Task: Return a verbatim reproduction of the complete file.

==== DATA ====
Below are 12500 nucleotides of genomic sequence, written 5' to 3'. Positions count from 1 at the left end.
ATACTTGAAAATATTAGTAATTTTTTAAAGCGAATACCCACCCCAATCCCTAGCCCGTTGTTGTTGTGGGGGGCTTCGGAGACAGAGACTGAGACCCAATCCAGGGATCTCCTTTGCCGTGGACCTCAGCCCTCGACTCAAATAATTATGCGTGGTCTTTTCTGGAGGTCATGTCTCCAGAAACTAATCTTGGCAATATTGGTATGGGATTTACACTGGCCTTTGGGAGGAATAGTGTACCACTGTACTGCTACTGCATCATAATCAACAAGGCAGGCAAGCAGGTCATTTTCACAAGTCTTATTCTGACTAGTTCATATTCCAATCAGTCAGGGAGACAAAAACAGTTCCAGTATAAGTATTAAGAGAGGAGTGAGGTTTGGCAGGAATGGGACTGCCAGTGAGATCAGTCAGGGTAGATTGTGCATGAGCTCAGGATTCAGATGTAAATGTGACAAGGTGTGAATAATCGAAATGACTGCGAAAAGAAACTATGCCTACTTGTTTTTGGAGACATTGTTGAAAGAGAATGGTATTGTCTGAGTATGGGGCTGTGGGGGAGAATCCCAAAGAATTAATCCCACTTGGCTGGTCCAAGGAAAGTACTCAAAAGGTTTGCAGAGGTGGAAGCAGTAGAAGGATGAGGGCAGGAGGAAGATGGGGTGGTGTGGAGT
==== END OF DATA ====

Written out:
Below are 12500 nucleotides of genomic sequence, written 5' to 3'. Positions count from 1 at the left end.
ATACTTGAAAATATTAGTAATTTTTTAAAGCGAATACCCACCCCAATCCCTAGCCCGTTGTTGTTGTGGGGGGCTTCGGAGACAGAGACTGAGACCCAATCCAGGGATCTCCTTTGCCGTGGACCTCAGCCCTCGACTCAAATAATTATGCGTGGTCTTTTCTGGAGGTCATGTCTCCAGAAACTAATCTTGGCAATATTGGTATGGGATTTACACTGGCCTTTGGGAGGAATAGTGTACCACTGTACTGCTACTGCATCATAATCAACAAGGCAGGCAAGCAGGTCATTTTCACAAGTCTTATTCTGACTAGTTCATATTCCAATCAGTCAGGGAGACAAAAACAGTTCCAGTATAAGTATTAAGAGAGGAGTGAGGTTTGGCAGGAATGGGACTGCCAGTGAGATCAGTCAGGGTAGATTGTGCATGAGCTCAGGATTCAGATGTAAATGTGACAAGGTGTGAATAATCGAAATGACTGCGAAAAGAAACTATGCCTACTTGTTTTTGGAGACATTGTTGAAAGAGAATGGTATTGTCTGAGTATGGGGCTGTGGGGGAGAATCCCAAAGAATTAATCCCACTTGGCTGGTCCAAGGAAAGTACTCAAAAGGTTTGCAGAGGTGGAAGCAGTAGAAGGATGAGGGCAGGAGGAAGATGGGGTGGTGTGGAGT